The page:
Snowpack in south-central Montana is below average, hovering around 89 percent of normal, according to the latest reports from the Natural Resources Conservation Service. In the National Significant Wildland Fire Potential Outlook released for March through June, Montana was not expected to have an above-average early fire season.

“The periods of warm chinook flow during this time melted snow accumulations over all but the highest elevations east of the Continental Divide in Montana, and dried fine fuels enough to allow sporadic grass and brush fire activity,” the report said. “This is not an unusual occurrence as these warm dry periods in winter occur most years to some degree.”



UPDATE: Rekindled controlled burn caused Montana fire near ski area

Update 5:30 p.m. MDT: 

New maps have updated the West Fork fire perimeter to 400 acres, down from an estimated 700 as of Saturday night.

Seventy people are working on the fire, including crews from Red Lodge Rural 7 and the U.S. Forest Service. Crews determined that the fire threatened 30 structures, although none were damaged or destroyed. There were no evacuations on Sunday and the Red Lodge Mountain ski area was operational on Sunday.

The fire was estimated to be 20 percent contained as of early Sunday evening. In a post on its Facebook page, Red Lodge Fire Rescue said:

“(The) fire was believed to have been rekindled from a controlled burn that was started last (Wednesday), when there was still snow on the ground. Yesterday’s high wind and temperature brought it back.”

fire image


Original post:

A wildfire a few miles from the southern Montana town of Red Lodge forced a brief evacuation of the local ski area, Red Lodge Mountain, on Saturday afternoon, the Billings-Gazette reported. 

A controlled burn on private land might have ignited the wildfire when it was fanned by winds and spread out of control on Saturday. Incident reports show that fire was human caused, with an investigation on-going. By Saturday night it had burned more than 700 acres.

Officially named the West Fork fire, the blaze has been working its way through timber, grass and sagebrush. The ski area was evacuated around 2:30 p.m. as a precautionary move and to allow fire crews better access, a spokesman for the U.S. Forest Service told The Associated Press. 

The ski area was closed for a few hours; officials with Red Lodge Mountain said that the area will be open on Sunday.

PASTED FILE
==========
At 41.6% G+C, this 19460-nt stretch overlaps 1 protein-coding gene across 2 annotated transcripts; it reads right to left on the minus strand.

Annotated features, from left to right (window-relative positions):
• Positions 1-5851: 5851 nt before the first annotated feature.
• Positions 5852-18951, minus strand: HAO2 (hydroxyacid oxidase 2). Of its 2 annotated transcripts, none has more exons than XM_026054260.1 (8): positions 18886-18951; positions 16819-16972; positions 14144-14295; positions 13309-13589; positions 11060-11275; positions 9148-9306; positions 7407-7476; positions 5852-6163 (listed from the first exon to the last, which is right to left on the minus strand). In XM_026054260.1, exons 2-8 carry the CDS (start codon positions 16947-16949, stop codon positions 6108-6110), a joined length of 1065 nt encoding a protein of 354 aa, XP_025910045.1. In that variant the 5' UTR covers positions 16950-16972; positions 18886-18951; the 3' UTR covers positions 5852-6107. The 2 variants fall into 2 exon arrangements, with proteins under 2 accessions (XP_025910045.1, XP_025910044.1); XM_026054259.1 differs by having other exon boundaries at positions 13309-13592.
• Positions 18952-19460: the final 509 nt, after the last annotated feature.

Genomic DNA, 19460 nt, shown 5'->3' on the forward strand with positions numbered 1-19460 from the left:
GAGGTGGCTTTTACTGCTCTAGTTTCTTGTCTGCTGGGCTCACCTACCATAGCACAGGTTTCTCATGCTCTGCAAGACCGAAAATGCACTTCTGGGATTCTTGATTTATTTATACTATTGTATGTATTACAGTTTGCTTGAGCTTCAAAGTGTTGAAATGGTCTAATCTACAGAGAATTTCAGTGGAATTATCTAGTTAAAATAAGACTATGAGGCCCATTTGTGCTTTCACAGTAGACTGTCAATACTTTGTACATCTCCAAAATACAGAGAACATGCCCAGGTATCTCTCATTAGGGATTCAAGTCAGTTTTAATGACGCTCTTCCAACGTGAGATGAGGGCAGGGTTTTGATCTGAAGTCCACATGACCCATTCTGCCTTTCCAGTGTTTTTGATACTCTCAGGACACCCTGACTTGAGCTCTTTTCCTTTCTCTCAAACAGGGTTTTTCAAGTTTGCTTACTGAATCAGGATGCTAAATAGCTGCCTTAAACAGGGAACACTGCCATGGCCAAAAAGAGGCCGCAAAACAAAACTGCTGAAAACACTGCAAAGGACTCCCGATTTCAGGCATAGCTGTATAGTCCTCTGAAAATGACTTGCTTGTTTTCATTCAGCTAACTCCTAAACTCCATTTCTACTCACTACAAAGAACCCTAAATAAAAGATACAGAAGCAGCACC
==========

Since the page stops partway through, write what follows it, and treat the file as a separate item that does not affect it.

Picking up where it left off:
Conditions at the resort are warm and dry, and it has been more than three days since the area last saw snowfall, according to forecast histories. Snowpack in the Upper Yellowstone basin, where the ski area is, was below average, according to the most recent measurements taken by the Natural Resources Conservation Service.

The basin’s snowpack came in at 89 percent of normal as of measurements posted on March 29.

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Montana firefighter charged with arson

Firestone Flats Fire

Firestone Flats Fire. Inciweb photo.

A firefighter in Montana is being charged with arson after admitting to starting multiple wildfires. One of the largest was the Firestone Flats Fire that burned 1,570 acres 25 miles north of Missoula, Montana in July and August of 2013.

Below is an excerpt from the Lake County Leader:

Phillip “Cody” Haynes, a wildland firefighter for the Confederated Salish and Kootenai Tribes, told investigators he had started seven forest fires in the past three years, according to Lake County Prosecutor Steve Eschenbacher.
Haynes, who was charged with felony arson, appeared before District Court Judge Deborah K. Christopher March 19 for arraignment where Haynes requested legal counsel. Haynes is to be arraigned March 26.

Haynes did not admit to the alleged crimes until a CSKT fire investigator, two other CSKT firemen and a Lake County sheriff’s detective convinced him to confess.
According to court documents, Haynes took responsibility for setting several fires last year: the South Finley fire on July 28, the Saddle Mountain Fire on Aug. 18, the Hammer Fire on Aug. 25, as well as the Arlee Pines fire on July 17, 2013, and the Firestone Fire in July 2013.

On August 1, 2013 the following resources were assigned to the fire: Bob Fry’s, Western Montana Incident Management Team, 384 firefighters and support personnel, 3 Hotshot Crews, 6 other Hand Crews,19 Engines, 2 Helicopters, 12 pieces of Heavy Equipment, 7 Water Tenders, and 2 Heavy Air Tankers were available.

Thanks and a tip of the hat go out to Dick.